Corn & soybeans will be planted based on soil temps which at this pace will be early. One advantage up north could be growing days for plants like forage soybeans. Our growing season is so short. When the corn can go in a little early it might come out a little early allowing the opertunity to plant rye behind it. Most seasons we cannot follow corn with rye in my area. Just a few potential advantages or opportunities.

Everything with farming/plotting comes with some risk which is why I am glad I don't farm for a living. I give all the credit to those that do...man they work hard and it's stressful.

For my plots I usually follow my farmer who has planted 2000+ acres for 200+ years as a family run farm. If he is puting in oats now then I should be safe to put my oats & crimson in...then again maybe not.

Jeager
03-20-2012, 07:57 AM
For my plots I usually follow my farmer who has planted 2000+ acres for 200+ years as a family run farm. If he is puting in oats now then I should be safe to put my oats & crimson in...then again maybe not.

Man, you're very fortunate to have a source with that kind of local growing experience, priceless really.

Something I'd consider asking him (if you haven't already) is about when will those oats be ready to be tilled in as green manure or whatever your intended use may be.

In my area, oats planted in Spring for green manure are ready to be incorporated in 5-6 weeks or before setting seed. They can be left to mature and become straw, and the volunteer crop of seed may or may not be a problem for the following crop. Fully mature oats has a high C/N ratio and decomposes slowly, and seed bed preparation for the following crop can be hindered by large amounts of oat straw.

Trapper LM
03-20-2012, 09:16 AM
Unless they're moving deer season up a month or two weeks, why get started on the food plot program any earlier than normal? If this remarkably warm weather persists, that just means the natural food sources will be available sooner. I think we're going to see a big jump in northern deer populations in some areas, due to does coming through this winter in tremendous shape. The odds are good we'll see high birth rates, lots of twins and might even see a higher recruitment rate, come fall.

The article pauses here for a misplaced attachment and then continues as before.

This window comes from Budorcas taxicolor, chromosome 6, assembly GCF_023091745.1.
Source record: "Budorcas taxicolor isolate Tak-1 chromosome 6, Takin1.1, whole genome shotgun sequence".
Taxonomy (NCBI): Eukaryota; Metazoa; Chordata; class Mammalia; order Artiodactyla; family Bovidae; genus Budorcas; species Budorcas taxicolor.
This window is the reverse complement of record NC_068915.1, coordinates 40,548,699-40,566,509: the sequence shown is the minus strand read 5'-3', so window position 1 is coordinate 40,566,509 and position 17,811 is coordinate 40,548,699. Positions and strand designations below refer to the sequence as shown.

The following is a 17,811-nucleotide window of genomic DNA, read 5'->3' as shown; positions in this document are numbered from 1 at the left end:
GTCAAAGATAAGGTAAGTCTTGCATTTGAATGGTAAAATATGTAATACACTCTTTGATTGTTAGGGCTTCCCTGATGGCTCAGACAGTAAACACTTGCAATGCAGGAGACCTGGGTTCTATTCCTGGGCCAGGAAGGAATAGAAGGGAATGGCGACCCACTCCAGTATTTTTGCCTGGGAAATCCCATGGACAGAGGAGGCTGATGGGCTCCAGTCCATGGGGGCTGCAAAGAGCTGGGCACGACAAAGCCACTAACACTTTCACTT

Better yet, fawns cast from very healthy does have been shown to have the best chance at realizing their genetic potential. That just might mean a real bumper crop of nice sized bucks 4 or 5 years from now.

Whether that comes to pass or not, I can't see any reason to get ahead of myself with the food plotting. Truth be told, you might just wind up with stuff that matures too early and see your deer looking for greener, more tender pastures, elsewhere, when season rolls around. ;)

I agree 100% ! The only thing will be doing differently this year is getting prep done early such as working up plots and picking stones. Planting dates for me will remain the same as other years. Now if you are looking at putting corn in to sell or are willing to take a chance with your foodplots you may want to plant a longer maturity seed to increase production but in my opinion in Wisconsin that is a pretty big gamble.

nyplotter
03-20-2012, 09:24 AM
Jeager, you are spot on. I am no farmer and the help I get from these folks is like you said, "priceless". They are such great people.

As for the oats it's the same here it just takes a little longer than 5/6 weeks. They harvest the head and bail the straw for bedding. I put the oats in my clover more for a cover crop than anything (like they do around here with spring planted alfalfa). I plan to cut the clover a few times during the season which will keep the oats from maturing and then turn everything under in August. That's the plan anyway.

Thanks for the advice it's greatly appreciated.

Muddy Creek Farms
03-20-2012, 11:10 AM
We started putting corn in the ground yesterday morning down here in Alabama. I sure hope at this point we don't get that late frost you boys are talking about! It would be rough on the wheat crop that's doing great right now, and the corn that's just getting started. First to Mid April is when we normally start, but like some have said, soil conditions are right you got to get going on it. A balmy 84 degrees down here today so you gotta make hay while the sun shines I suppose!

yoderj@cox.net
03-20-2012, 11:13 AM
I agree 100% ! The only thing will be doing differently this year is getting prep done early such as working up plots and picking stones. Planting dates for me will remain the same as other years. Now if you are looking at putting corn in to sell or are willing to take a chance with your foodplots you may want to plant a longer maturity seed to increase production but in my opinion in Wisconsin that is a pretty big gamble.